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A peaceful death orchestrates immune balance in a chaotic environment
Saturday, 2019/11/23 | 04:46:03

Adam C. Soloff and  Michael T. Lotze; PNAS November 12, 2019 116 (46) 22901-22903.


Figure: The context of recognition of HMGB1 mediates proinflammatory or proresolution functionality in macrophages. Free HMGB1 released by nonapoptotic cell death signals through RAGE to induce 5-LO nuclear translocation and IRF5 expression, resulting in differentiation of proinflammatory macrophages and subsequent leukotriene B4 production. By contrast, HMGB1 complexed with C1q forms a tetramolecular signaling complex with RAGE and LAIR-1 receptors, retaining 5-LO in the cytoplasm and inducing the production of specialized proresolving lipid mediators (SPMs), lack of IRF5 expression, and generation of proresolving macrophages. The context of HMGB1 recognition including location, kinetics, and duration may alternately affect the resolution or propagation of inflammation.


Immunity evolved as an impossibly elegant, yet devastatingly destructive force to combat pathogens, environmental insults, and rogue malignant cellular agents arising from within. The immunologic arsenal developed in a veritable coevolutionary arms race with the world’s pathogens, culminating in lymphocytic weapons of mass destruction. Indeed, T cells and B cells endowed with antigen specificity, the capacity for clonal expansion, and most importantly, long-lived memory, represent the pinnacle of such evolution. Together with the innate immune response, the adaptive immune system holds the power to mediate sustained inflammatory responses with such voracity that tissues, organs, or the host itself may endure critical collateral damage. To preserve balance, adaptive immunity has developed under the guiding principle of primum non nocere, or “first, to do no harm,” limiting the aggression of the innate immune response (e.g., septic shock, penumbra of cerebrovascular and brain infarcts). Herein, redundant mechanisms to preclude aberrant deleterious immunity have evolved as the predominant state of being, establishing a significant molecular and cellular threshold to initiate and maintain inflammation. Often overlooked, following the excitement of the active immune response, are the critical means by which the host resolves the inflammatory process, restoring local and systemic balance. The findings by Liu et al. (1) provide further description of molecular processes and cellular mediators of the resolution process, shedding light on mechanistic aspects of immune homeostasis.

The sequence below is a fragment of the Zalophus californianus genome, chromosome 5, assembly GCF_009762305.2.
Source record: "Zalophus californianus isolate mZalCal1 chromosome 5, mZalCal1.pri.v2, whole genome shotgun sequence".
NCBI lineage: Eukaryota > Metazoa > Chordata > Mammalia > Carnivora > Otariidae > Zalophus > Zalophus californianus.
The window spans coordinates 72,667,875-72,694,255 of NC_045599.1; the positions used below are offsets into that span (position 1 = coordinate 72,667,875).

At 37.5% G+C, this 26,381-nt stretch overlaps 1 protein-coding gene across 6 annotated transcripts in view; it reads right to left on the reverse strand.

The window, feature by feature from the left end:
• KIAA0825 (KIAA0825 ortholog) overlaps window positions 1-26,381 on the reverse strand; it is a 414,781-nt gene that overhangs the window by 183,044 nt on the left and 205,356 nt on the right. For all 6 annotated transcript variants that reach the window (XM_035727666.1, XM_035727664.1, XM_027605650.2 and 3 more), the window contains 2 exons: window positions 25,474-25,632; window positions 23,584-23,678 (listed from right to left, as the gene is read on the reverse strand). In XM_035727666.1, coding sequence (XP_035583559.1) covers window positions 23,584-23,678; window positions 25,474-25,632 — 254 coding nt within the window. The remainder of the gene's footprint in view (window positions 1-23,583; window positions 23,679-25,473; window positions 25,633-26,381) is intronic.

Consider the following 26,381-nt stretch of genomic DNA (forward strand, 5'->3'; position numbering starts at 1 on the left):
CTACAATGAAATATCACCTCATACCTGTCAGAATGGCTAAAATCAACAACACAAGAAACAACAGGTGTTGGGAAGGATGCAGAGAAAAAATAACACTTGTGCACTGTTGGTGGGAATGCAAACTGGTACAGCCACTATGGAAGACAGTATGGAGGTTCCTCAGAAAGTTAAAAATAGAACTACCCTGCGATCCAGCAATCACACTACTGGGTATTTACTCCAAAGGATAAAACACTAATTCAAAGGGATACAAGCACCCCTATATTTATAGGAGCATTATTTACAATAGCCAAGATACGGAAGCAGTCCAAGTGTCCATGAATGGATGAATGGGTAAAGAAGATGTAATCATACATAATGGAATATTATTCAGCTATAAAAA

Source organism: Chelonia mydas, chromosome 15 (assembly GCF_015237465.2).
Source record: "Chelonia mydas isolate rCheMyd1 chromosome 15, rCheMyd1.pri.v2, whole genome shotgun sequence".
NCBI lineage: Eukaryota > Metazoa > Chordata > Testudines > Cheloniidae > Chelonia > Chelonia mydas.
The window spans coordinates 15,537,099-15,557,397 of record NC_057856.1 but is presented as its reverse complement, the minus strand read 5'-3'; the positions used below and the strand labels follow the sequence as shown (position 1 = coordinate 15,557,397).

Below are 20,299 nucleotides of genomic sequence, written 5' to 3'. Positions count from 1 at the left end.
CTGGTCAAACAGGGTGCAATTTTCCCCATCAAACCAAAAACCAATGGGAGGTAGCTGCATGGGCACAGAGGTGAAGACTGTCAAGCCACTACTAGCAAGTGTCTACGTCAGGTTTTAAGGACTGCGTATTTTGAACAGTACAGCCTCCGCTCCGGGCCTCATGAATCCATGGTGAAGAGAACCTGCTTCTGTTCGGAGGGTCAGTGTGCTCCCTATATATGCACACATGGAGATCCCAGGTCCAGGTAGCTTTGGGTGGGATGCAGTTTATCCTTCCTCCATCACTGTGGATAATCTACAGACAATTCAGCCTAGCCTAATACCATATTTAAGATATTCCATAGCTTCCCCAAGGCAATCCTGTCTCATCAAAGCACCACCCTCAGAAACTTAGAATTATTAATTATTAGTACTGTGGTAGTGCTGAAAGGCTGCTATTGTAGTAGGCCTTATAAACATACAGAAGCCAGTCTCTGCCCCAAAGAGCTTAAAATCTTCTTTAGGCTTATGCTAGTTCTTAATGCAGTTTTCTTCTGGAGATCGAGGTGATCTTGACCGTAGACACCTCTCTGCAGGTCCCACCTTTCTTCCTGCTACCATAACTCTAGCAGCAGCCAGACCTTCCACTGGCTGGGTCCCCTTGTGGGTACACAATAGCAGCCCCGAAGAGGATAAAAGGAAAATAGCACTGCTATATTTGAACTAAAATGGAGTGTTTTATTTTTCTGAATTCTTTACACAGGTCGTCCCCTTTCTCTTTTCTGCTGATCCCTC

Defining the underlying cellular, molecular, and signaling mechanisms of chronic inflammation is of significant interest, as interventional strategies that facilitate resolution may inhibit the pathogenesis of autoimmune disease, diseases of aging, chronic infections, and cancer. Unresolved inflammation may lead to sustained local and/or systemic exposure to HMGB1/C1q complexes, the consequences of which are unknown. Recent studies have demonstrated that hematopoietic stem cells and hematopoietic progenitor cells (collectively, HSPCs) of the bone marrow are responsive to peripheral inflammation via pattern recognition receptors and cytokine signaling. Inflammatory signals can promote rapid myelopoiesis from HSPCs via differentiation and asymmetric division with distinct monocyte-committed progenitors giving rise to classical monocytes with unique transcriptomic profiles and function (12). Furthermore, epigenetic regulation, consisting of heritable histone modifications, DNA methylation, and the effects of noncoding RNAs, has been implicated in inflammatory gene expression, conferring a type of memory on these innate postmitotic cells. Exposure to environmental stimuli induces epigenetic reprogramming at the level of histone acetylation and methylation, which endows macrophages with proinflammatory and antiinflammatory properties, establishing a predilection toward anamnestic responses in the future (3). Heritable epigenetic modifications imprinted following HMGB1/C1q exposure that are maintained within self-renewing bone marrow progenitors, long-lived monocytes, or tissue-resident macrophages may establish a persistent state of maladaptive immunity by subverting effector functions necessary for either the induction or resolution of inflammatory responses. Furthermore, chronic HSPC exposure to HMGB1/C1q complexes may result in enhanced myelopoiesis leading to the overrepresentation of monocyte/macrophages, disrupting homeostasis, and promoting chronic inflammation. Understanding the mechanism of action of mediators of resolution and their context-dependent effects upon acute and chronic inflammatory disease will be instrumental in identifying clinical applications of these immunoregulatory agents not only in autoimmunity but also in chronic viral infections and cancer as well as acute events such as cerebrovascular accidents, myocardial infarction, and trauma.


See: https://www.pnas.org/content/116/46/22901

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